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Congenital Defects Tutorial
Normal Cardiac Development Fetal Circulation Congenital Heart Defects Cardiac Transplantation
Septal Defects Right Heart Lesions Left Heart Lesions Anomalies of Arteries and Veins
Tetralogy of Fallot Pulmonary Stenosis Pulmonary Atresia Tricuspid Atresia Ebstein's Anomaly

Pulmonary Atresia

  • Pulmonary atresia refers to the condition where the right ventricular outflow through the pulmonary artery is completely obstructed by fusion of the pulmonary valve leaflets.
  • This condition may occur in the presence or absence of a ventricular septal defect.
    • Pulmonary atresia with intact ventricular septum is characterized by the right ventricle and tricuspid valve varying in size from near normal to miniscule. It is most often associated with coronary artery abnormalities including atresia of aortic origins or obstruction and occlusion, among others.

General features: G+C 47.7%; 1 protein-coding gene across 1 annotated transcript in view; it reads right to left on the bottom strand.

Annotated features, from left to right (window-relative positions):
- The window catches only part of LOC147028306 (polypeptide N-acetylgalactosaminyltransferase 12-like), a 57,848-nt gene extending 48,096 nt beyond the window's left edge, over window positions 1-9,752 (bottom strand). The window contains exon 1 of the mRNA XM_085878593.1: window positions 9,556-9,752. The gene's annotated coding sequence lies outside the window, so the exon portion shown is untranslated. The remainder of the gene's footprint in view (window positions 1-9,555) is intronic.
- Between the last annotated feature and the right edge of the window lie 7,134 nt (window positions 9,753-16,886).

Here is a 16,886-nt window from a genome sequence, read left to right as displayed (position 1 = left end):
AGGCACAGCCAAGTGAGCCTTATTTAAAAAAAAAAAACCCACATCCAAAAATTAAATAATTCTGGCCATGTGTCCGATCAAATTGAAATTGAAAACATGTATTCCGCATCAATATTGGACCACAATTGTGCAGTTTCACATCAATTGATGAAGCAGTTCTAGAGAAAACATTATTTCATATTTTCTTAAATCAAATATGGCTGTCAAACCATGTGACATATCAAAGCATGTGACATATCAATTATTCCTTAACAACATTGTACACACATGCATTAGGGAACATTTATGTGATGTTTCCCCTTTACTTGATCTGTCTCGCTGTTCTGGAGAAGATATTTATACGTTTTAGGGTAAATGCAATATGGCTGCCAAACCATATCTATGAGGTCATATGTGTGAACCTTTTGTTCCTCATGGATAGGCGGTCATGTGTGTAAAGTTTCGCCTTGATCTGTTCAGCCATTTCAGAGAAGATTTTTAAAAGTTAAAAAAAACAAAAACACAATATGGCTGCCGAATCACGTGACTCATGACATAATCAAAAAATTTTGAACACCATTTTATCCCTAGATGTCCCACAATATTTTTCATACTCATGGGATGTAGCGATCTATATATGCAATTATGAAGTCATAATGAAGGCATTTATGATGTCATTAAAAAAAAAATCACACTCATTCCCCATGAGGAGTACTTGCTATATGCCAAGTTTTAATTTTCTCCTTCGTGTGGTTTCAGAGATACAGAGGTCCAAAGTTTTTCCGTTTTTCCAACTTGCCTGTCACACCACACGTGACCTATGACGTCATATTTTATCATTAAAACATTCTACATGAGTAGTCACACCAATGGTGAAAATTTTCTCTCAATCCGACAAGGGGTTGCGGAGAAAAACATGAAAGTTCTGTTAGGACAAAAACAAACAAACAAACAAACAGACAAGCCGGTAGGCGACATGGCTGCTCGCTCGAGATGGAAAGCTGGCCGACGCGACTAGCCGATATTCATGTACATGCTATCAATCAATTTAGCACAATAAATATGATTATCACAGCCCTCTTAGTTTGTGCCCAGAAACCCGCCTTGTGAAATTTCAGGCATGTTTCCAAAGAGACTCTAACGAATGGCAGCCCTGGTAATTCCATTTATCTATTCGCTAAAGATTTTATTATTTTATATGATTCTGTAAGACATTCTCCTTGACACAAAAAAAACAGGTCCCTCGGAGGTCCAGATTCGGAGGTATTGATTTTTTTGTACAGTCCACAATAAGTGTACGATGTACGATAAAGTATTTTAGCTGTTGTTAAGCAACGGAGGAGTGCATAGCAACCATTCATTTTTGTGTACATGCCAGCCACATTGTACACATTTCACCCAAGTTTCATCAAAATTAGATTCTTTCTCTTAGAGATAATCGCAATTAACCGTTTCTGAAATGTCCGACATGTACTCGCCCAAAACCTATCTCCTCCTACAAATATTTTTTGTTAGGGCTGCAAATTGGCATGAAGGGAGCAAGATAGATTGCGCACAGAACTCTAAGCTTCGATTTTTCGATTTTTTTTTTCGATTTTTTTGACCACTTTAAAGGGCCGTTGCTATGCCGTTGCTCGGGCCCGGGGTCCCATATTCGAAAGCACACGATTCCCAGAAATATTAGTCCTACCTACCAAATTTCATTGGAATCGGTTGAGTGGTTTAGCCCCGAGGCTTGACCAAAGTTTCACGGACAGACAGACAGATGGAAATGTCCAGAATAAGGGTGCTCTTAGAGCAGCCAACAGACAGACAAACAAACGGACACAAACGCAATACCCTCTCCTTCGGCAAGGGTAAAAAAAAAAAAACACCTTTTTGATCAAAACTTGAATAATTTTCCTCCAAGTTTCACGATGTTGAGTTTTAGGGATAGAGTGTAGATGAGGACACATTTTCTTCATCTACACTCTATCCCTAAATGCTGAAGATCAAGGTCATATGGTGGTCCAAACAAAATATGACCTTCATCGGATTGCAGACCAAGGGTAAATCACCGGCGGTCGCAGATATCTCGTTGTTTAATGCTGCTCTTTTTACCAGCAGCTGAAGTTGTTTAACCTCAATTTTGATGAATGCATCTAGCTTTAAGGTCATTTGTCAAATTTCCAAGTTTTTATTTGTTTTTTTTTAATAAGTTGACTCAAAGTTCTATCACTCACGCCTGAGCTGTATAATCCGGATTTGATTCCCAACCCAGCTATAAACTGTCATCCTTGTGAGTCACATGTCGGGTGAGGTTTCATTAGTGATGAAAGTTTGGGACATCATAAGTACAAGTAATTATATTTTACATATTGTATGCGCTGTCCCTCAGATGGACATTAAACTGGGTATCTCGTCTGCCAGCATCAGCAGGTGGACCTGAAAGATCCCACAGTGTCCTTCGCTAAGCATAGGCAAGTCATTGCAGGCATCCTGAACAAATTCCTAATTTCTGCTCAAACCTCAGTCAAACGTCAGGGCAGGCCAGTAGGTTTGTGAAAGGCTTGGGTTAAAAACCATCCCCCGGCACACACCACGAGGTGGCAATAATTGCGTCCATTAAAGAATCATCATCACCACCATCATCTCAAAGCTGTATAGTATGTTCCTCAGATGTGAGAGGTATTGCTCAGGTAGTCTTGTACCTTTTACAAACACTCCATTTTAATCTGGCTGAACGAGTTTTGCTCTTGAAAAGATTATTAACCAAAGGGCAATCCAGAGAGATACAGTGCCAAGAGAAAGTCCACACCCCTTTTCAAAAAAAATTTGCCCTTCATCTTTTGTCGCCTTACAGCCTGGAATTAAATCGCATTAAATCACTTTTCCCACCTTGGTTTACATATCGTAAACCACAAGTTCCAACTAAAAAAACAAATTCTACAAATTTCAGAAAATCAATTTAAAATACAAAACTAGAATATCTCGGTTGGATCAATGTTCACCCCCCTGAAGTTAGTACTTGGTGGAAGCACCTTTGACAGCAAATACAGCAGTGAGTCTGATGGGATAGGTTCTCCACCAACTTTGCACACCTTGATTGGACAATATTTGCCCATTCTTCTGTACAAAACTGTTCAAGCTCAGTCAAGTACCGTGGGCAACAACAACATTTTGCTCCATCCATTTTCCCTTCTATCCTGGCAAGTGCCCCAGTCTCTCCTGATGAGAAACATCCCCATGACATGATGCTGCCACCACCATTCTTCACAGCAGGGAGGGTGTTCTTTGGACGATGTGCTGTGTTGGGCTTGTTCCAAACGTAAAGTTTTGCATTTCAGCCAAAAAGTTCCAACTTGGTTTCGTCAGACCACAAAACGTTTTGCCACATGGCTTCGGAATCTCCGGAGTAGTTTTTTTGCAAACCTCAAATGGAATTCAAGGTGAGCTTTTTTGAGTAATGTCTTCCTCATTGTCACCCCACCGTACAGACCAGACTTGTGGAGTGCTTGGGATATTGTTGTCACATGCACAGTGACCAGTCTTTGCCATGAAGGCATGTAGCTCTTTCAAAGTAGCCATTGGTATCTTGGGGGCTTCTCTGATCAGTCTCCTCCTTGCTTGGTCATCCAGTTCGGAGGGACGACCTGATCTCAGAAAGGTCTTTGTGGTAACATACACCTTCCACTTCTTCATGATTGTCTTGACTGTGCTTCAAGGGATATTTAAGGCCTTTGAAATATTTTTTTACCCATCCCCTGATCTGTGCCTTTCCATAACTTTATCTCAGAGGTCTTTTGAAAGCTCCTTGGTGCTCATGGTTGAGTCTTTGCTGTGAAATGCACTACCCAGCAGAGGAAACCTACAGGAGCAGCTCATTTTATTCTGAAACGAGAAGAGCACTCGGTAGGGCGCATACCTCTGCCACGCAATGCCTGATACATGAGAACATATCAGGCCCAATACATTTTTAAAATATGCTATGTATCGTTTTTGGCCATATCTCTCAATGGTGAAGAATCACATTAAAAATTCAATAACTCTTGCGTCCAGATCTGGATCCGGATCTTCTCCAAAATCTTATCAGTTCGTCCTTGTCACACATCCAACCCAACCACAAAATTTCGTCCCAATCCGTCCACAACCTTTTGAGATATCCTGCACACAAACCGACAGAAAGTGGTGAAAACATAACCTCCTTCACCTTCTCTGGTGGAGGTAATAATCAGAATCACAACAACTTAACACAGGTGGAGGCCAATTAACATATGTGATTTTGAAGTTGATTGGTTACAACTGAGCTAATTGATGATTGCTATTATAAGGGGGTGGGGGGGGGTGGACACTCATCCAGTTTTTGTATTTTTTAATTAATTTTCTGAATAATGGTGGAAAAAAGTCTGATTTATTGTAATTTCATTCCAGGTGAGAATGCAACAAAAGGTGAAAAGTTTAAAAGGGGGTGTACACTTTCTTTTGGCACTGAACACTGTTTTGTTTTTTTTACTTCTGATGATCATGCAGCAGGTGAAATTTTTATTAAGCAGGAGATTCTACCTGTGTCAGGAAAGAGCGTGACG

• For blood to exit the right ventricle, it must either return to the right atrium via the tricuspid valve or drain into the coronary circulation.
        Initially, venous return to the right atrium passes through the patent foramen ovale to the left atrium then left ventricle. The ductus arteriosus supplies blood to the lungs for the first few days after birth and is sufficient for survival. When the ductus closes, however, atresia of the pulmonary valve prevents blood flow to the lungs and survival is impossible.
      • Infants with this defect are cyanotic at birth and will display varying levels of respiratory distress depending on the amount of oxygen in the arterial blood supply.
      • Pulmonary atresia with intact ventricular septum is initially managed by providing pulmonary blood flow through the patent foramen ovale which is maintained by administering prostaglandin E. Surgery may then performed to place a right ventricular outflow patch and shunt that ensures ongoing blood flow through the pulmonary circuit.